While injuries are more common in people over the age of 65, injuries are the leading cause of death for people aged 1-44.
Overall, males have higher rates than females for both injury hospitalisations and deaths.
Sadly, more than 13,400 people die each year in Australia from their injuries.
Modern advancements in trauma care have meant that more lives are now saved. However, the knock-on effect means that more people are also admitted to hospital where it’s common for survivors to experience serious complications. This can lead to extended hospital stays, long-term disabilities, worse quality of life and reduced life expectancy.
The most common injuries in Australia occur due to falls, transport-related collisions, workplace and recreational injuries, and from self-harm or interpersonal violence.
Our best strategy is to prevent injuries from happening in the first place. If injuries do occur, our efforts focus on minimising the chance of death and severe disability.
Our program targets:
Leading causes of death and complications in trauma patients
Improving care for severely injured patients.
The HMRI Injury and Trauma Research Program aims to improve the lives of people affected by injuries and reduce the burden of injuries on our healthcare system and society.
Our team of researchers are passionate about having real-world impact in our community, specifically on injury and physical trauma patients. It means our research is practical, measurable, clinically focused and patient centred.
Our four key areas of research are:
In a high-income country like Australia, the journey for a trauma patient is relatively standardised.
When an injury occurs and help is called, the patient is transported by ambulance or helicopter to the nearest major or regional trauma centre/hospital.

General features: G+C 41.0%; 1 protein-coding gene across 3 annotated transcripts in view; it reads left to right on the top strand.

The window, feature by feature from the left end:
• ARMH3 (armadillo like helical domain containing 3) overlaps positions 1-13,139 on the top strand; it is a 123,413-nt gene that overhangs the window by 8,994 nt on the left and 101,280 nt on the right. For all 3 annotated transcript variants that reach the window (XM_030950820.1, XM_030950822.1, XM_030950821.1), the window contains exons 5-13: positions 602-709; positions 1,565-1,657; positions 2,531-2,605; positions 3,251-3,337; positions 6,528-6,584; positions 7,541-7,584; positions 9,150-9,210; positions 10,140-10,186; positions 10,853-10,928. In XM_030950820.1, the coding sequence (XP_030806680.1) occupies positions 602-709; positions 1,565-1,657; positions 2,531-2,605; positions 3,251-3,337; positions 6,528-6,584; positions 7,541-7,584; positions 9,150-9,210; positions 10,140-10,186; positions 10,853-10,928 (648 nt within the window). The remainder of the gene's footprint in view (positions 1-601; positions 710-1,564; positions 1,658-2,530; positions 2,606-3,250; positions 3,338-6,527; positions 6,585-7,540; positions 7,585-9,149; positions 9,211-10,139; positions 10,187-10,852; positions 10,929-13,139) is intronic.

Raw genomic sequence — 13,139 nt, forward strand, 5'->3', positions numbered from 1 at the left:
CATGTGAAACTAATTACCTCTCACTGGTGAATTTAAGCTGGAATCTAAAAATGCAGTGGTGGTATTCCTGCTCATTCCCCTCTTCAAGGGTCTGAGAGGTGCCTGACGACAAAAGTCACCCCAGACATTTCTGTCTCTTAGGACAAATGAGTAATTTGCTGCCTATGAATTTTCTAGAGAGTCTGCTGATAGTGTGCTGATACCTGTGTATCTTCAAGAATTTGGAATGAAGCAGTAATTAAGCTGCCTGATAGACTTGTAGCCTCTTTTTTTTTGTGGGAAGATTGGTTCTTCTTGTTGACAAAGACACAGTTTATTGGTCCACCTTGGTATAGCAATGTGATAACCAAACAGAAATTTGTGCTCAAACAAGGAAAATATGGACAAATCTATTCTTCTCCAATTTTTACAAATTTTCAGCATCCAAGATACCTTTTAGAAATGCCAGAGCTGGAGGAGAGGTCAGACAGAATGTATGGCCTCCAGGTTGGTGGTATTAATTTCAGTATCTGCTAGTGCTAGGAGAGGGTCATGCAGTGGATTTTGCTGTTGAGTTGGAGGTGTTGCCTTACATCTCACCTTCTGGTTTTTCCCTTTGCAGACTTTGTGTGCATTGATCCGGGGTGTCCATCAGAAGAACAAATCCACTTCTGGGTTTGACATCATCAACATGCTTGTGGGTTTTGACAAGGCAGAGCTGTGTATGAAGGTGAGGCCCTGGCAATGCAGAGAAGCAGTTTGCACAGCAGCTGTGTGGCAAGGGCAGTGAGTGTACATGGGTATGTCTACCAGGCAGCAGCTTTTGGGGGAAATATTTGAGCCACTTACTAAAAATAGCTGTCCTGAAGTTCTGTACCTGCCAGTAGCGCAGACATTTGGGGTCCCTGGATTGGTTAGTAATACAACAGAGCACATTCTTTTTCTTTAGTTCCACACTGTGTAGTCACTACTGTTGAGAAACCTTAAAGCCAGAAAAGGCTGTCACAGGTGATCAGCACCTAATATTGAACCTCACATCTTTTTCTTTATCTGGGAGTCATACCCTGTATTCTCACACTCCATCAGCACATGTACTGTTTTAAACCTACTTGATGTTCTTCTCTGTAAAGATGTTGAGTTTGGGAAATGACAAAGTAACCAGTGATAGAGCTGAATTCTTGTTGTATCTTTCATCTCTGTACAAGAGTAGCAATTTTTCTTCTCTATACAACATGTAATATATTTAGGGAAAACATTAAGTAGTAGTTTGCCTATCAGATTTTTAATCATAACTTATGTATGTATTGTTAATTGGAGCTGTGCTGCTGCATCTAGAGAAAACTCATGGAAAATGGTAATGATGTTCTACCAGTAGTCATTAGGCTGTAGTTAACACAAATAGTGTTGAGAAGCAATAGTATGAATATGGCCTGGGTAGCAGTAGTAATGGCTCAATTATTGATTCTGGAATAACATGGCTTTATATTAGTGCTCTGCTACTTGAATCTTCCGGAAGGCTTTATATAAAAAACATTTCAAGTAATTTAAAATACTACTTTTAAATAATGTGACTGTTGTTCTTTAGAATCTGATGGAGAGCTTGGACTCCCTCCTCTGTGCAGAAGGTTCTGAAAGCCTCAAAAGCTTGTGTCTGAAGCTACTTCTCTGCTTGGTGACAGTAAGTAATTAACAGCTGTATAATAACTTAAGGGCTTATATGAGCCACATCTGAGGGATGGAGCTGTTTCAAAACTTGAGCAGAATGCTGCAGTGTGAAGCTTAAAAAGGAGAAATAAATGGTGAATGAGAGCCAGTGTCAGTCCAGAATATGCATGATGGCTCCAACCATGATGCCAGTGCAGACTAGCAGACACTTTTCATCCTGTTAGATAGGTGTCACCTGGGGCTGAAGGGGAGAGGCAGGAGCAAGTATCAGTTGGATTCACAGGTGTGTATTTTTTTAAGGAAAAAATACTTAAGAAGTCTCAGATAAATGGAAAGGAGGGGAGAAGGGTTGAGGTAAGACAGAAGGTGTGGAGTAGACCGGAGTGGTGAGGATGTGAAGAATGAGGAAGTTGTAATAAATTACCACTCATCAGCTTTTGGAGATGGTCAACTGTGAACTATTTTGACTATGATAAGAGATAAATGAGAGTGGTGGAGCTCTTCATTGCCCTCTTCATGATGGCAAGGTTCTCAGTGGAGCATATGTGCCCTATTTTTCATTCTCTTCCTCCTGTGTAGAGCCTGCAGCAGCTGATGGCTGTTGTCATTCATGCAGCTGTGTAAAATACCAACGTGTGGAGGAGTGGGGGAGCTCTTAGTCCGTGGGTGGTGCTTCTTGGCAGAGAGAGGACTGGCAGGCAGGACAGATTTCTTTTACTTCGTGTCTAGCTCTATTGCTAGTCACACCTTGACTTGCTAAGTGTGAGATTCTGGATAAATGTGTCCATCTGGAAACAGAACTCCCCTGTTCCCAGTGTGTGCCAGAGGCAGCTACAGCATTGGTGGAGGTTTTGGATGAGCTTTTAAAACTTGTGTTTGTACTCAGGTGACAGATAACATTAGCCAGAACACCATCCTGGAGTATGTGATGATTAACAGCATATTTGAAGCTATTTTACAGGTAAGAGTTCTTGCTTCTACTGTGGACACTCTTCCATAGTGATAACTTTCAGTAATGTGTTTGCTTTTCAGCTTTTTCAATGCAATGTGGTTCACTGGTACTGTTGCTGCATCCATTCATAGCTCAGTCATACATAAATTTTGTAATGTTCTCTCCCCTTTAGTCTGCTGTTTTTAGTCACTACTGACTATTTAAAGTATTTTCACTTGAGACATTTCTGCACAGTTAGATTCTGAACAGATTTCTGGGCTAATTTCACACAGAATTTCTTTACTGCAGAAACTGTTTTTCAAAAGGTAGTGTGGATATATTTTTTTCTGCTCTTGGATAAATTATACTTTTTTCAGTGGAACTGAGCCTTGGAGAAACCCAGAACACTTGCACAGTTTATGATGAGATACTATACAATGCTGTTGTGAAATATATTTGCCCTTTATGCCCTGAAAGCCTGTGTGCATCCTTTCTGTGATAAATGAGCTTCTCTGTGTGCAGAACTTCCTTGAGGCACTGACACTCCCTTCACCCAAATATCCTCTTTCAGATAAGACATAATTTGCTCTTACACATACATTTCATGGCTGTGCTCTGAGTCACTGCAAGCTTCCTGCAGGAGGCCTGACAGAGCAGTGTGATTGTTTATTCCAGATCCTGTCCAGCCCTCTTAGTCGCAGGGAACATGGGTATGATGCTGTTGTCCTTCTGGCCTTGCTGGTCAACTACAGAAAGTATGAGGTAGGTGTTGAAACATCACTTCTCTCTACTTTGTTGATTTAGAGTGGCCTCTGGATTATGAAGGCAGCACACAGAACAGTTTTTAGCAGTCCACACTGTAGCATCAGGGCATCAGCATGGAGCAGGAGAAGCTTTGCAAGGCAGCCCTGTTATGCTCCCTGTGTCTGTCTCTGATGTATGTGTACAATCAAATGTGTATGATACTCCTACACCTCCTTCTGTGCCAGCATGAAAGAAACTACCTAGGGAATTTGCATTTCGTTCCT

Depending on their level of injury, the patient may remain at that hospital, or be transferred to a higher-level Trauma Centre, such as the John Hunter Hospital in Newcastle.
Because Trauma Centres are staffed with a range of medical, nursing and allied health specialists around the clock, these facilities are best positioned to support and care for trauma patients.
Experiencing physical trauma can affect people of all ages and cause lifelong impact.
As clinicians, we aim to identify all life-threatening injuries within the first 10 minutes and all other injuries shortly thereafter.
Some trauma patients require immediate life-saving interventions, blood transfusions, and emergency surgical operations. These people will likely need to be admitted into the Intensive Care Unit for life support.
On average, a trauma patient typically with mild head injury or one broken bone or with some rib fractures will spend five days in the hospital and require assistance with getting around and pain relief.
More severely injured patients may spend months in hospital, undergo dozens of operationa and require ongoing rehabilitation and may even need lifelong care. Severely injured patients will be affected by their intiital injury for well over 12 months.
With so many different combinations of injuries, each patient must be attended to in a specific way tailored to their needs.
We’ve identified a general misconception around the limited opportunities for medical research to benefit injured patient outcomes.
Traumatic injuries are not perceived as a disease by the public or by health professionals, but they have all the features of an acute disease, which frequently leads to a long-term chronic condition compromising quality of life.
Thankfully, across the last few decades, research has resulted in improved injury and trauma care – specifically around resuscitation strategies and surgical and critical care practices. This has led to a significant reduction in deaths and disabilities.
Because our team is based at the John Hunter Hospital, a Level 1 verified Trauma Centre that admits the highest volume of injured patients in NSW, our Research Program has the privilege to positively impact many injured patient's lives.
In the last 18 years, major trauma survival at John Hunter Hospital has increased from 86% to 92%. This is the currently the highest rate in Australia and New Zealand.
Our approach to clinical care and research is both personalised and holistic with a unique opportunity to conduct large-scale clinical trials and monitor injured patients across each stage of their entire journey from injury to recovery.
Program Lead/Chair: Professor Zsolt Balogh
Deputy Program Leads: Dr Gabrielle Briggs, Dr Natalie Enninghorst
Senior Representative: Conjoint Associate Professor Cino Bendinelli
MCR Representative: Dr Gabrielle Briggs
ECR Representative: Dr Francesco Amico
Student Representative: Hannah Black
Consumer Representative: TBA